City and arts commision deliver eye-popping local art

Works are available for public viewing this summer and fall.

From Michael Dinning’s earliest years to today, art has been the primary medium through which he has grappled with the bottomless mystery of human identity.

Starting, as far back as he can remember, with the mystery he presents to himself, he says, manifested in a constant inward examination to find a sense of self he could project to the world.

“It seemed to me that identity doesn’t just happen, it is something created by the people, places and things, both grand and intimate, that we choose to hold close, and that we need to return to, again and again, as we navigate the world around us,” Dinning explained in a statement accompanying his work.

It’s all there in “American Fabric,” Dinning’s art installation on display at Auburn’s Art on Main window-front gallery between July 11 and Oct. 2, 2022, presented by the City of Auburn and the Auburn Arts Commission.

Visitors will see his fascination for personal idiosyncrasies and regional traditions reflected in all the people his work depicts, in images gleaned from cross-country and closer-to-home travels and ongoing romance with “what makes individuals unique, what defines them, and trying to work out how people see me.”

Each individual, Dinning said, develops from a composite of bits and pieces, essential and mundane, which compels that person, brings them joy, and defines how they wish to see themselves and how others see them.

Individuation is a process that goes on and on throughout a person’s lifetime.

And as in the human being, so in the development of nations and cultures.

The USA, Dinning writes, is a collection of individuals and traditions, and to understand how and where a person fits in the world, he writes, it is “important to value the life right around us, our communities of people and events, routines and ideas.”

In his travels, Dinning seeks out the history of the places he visits, considers how people came to belong there and how the character of the people shaped the history of the place and the other way around.

America, Dinning writes, is “a magnet for people seeking a better life, a shelter from misery,” a place where there is hope.

“Immigration is an issue in American society that is fraught with emotion, division and acrimony,” Dinning said. “Instead of rending society with our differences, we can instead focus on the character of a man like Abraham Lincoln. Few people in American history have believed as strongly as Lincoln that the need for human dignity must be at the root of this country. A free and diverse population is what makes America unique in the world, and lies at the strength of our country.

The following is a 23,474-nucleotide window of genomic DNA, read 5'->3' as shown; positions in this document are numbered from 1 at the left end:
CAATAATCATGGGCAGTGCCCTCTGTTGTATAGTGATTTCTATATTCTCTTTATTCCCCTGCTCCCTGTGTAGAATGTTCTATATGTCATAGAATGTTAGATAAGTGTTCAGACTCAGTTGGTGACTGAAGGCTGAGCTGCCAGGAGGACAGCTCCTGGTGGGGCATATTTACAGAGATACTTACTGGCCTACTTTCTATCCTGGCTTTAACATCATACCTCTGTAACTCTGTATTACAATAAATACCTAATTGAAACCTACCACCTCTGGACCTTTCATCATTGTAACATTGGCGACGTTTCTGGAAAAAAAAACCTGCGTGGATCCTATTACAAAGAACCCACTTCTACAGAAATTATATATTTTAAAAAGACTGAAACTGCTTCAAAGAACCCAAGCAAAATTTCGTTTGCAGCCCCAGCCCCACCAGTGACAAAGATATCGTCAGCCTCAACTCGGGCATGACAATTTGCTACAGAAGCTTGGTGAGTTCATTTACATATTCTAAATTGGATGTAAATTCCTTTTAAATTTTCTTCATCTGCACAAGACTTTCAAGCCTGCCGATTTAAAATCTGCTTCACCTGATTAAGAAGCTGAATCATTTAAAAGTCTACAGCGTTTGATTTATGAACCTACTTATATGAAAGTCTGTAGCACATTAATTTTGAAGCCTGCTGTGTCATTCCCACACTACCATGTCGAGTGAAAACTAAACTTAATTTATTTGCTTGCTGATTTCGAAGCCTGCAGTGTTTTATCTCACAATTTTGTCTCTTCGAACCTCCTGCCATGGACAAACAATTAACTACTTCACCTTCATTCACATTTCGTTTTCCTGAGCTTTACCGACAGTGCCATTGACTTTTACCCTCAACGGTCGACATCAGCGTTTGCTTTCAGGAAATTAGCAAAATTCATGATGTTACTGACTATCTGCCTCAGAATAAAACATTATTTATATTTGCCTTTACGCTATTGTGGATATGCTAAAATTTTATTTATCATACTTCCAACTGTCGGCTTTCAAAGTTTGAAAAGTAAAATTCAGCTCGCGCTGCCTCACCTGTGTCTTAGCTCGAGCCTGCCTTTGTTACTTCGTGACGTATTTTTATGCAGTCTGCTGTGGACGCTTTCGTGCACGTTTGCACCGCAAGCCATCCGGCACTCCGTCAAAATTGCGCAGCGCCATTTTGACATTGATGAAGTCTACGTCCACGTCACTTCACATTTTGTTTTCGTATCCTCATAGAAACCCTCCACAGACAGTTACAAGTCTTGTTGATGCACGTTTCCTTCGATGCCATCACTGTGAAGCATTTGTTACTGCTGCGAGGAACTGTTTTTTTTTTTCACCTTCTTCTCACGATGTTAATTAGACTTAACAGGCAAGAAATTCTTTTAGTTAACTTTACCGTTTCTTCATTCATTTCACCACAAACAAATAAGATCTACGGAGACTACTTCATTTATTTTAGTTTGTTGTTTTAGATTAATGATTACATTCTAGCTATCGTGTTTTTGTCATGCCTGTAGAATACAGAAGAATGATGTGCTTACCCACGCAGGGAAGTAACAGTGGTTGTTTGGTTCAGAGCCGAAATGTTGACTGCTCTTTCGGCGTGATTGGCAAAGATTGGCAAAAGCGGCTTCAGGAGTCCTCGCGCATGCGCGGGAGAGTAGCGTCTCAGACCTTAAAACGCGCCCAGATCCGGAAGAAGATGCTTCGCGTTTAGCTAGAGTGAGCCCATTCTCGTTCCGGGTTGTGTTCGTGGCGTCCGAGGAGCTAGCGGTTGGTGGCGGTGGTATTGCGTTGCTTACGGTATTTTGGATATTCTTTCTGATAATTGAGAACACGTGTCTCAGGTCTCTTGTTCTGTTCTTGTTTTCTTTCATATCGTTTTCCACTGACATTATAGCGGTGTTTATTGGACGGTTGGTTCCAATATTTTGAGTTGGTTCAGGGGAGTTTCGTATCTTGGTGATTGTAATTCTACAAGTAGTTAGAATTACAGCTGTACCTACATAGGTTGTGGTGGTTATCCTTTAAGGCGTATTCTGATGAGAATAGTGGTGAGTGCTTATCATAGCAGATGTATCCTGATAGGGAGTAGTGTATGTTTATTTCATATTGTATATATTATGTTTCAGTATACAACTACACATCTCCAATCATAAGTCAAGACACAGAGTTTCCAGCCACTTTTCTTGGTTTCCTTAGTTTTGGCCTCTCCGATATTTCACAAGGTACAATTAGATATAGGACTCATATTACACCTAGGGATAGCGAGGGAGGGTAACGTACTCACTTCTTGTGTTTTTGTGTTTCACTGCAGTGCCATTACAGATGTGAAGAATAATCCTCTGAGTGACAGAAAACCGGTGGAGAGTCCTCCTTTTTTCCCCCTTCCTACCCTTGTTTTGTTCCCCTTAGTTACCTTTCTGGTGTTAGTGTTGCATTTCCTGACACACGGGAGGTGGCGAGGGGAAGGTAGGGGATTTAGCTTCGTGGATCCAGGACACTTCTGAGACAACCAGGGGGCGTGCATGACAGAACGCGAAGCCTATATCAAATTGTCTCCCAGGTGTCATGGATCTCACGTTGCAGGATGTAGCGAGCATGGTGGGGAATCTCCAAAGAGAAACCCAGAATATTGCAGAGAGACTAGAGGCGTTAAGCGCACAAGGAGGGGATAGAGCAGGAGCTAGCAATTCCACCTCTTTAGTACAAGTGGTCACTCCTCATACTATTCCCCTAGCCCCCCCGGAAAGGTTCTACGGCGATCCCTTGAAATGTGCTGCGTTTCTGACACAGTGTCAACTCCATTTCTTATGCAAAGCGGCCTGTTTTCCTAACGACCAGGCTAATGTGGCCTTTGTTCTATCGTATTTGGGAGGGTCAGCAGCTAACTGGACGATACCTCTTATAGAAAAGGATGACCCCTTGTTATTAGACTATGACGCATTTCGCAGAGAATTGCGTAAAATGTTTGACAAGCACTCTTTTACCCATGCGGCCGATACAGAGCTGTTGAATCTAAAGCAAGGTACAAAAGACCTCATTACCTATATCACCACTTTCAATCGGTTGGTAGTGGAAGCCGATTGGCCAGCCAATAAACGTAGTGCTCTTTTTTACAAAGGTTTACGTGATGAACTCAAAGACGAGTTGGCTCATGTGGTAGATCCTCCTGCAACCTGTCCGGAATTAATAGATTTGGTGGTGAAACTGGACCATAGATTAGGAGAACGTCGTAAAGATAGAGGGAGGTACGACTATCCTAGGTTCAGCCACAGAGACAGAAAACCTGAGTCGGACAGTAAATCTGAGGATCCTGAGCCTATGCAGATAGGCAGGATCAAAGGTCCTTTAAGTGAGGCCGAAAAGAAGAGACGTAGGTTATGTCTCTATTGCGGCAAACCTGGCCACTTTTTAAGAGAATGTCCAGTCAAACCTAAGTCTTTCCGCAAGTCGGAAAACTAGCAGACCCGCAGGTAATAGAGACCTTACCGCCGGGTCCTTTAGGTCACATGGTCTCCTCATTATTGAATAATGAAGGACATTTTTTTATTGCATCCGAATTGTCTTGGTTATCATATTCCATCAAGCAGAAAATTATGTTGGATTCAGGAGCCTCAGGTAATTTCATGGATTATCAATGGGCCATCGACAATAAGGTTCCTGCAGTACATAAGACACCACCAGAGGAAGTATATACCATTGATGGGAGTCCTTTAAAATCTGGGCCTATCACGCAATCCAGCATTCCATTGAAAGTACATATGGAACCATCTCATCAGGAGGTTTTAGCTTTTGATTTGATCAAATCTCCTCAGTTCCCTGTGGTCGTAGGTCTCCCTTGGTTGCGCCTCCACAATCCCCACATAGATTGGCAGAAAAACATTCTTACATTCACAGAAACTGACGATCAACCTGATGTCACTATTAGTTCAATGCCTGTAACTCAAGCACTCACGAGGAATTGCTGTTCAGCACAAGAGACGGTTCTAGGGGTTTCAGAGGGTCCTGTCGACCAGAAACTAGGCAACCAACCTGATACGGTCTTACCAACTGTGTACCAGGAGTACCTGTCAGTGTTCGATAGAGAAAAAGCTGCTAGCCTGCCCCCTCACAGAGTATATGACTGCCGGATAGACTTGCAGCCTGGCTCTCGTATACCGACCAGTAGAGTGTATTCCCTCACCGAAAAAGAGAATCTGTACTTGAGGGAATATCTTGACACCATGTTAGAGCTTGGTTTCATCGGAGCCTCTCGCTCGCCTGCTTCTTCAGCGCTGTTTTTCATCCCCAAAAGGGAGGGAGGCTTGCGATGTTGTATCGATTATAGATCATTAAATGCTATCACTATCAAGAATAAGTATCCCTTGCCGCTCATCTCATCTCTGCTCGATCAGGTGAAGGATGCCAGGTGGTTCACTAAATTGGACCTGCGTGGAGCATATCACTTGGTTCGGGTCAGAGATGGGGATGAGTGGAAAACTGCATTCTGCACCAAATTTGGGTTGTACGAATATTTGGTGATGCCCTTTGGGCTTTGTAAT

“I believe that when we turn our backs on that diversity, and deny those who believe in America as a place where a better life can be found, it weakens our country, and darkens the light of the American experience and our basic ideals as a people,” Dinning writes.

The gallery is viewable from the street 24 hours a day, 7 days a week

More artists

Dinning’s work is only one sampling of the arts feast the Auburn Arts Commission and the city have spread out for residents and visitors alike to scope out this summer and fall. The artists below will be featured in subsequent articles.

■ Xander Griffith at the Cheryl Sallee Gallery, on view between July 7 and Nov. 3, 2022. According to the city, Griffith creates rich works of art in felt that “pay homage to the cultural heritage and incredible landscape of the Northwest.”

■ Brooke Fotheringham at the Community and Event Center Gallery from July 6 to Nov. 2, 2022. According to the city, Fotheringham creates, “mesmerizing kaleidoscopic artworks,” and experiments in digital photo editing and interests in eco-modernism,” intended to be a visual exploration of the potential of genetic engineering to survive on a rapidly-changing planet.

■ Trenton Quiocho at the City Hall Gallery, on view July 6 to Aug. 30, 2022. This glass artist explores ways to preserve the rich histories, folktales and Filipino traditions that have been lost through colonization. Quiocho said glass provides him opportunity to create “a revitalized, visual language that speaks to this cultural iconography, and through this, breathes new life into the folktales and stories behind them.”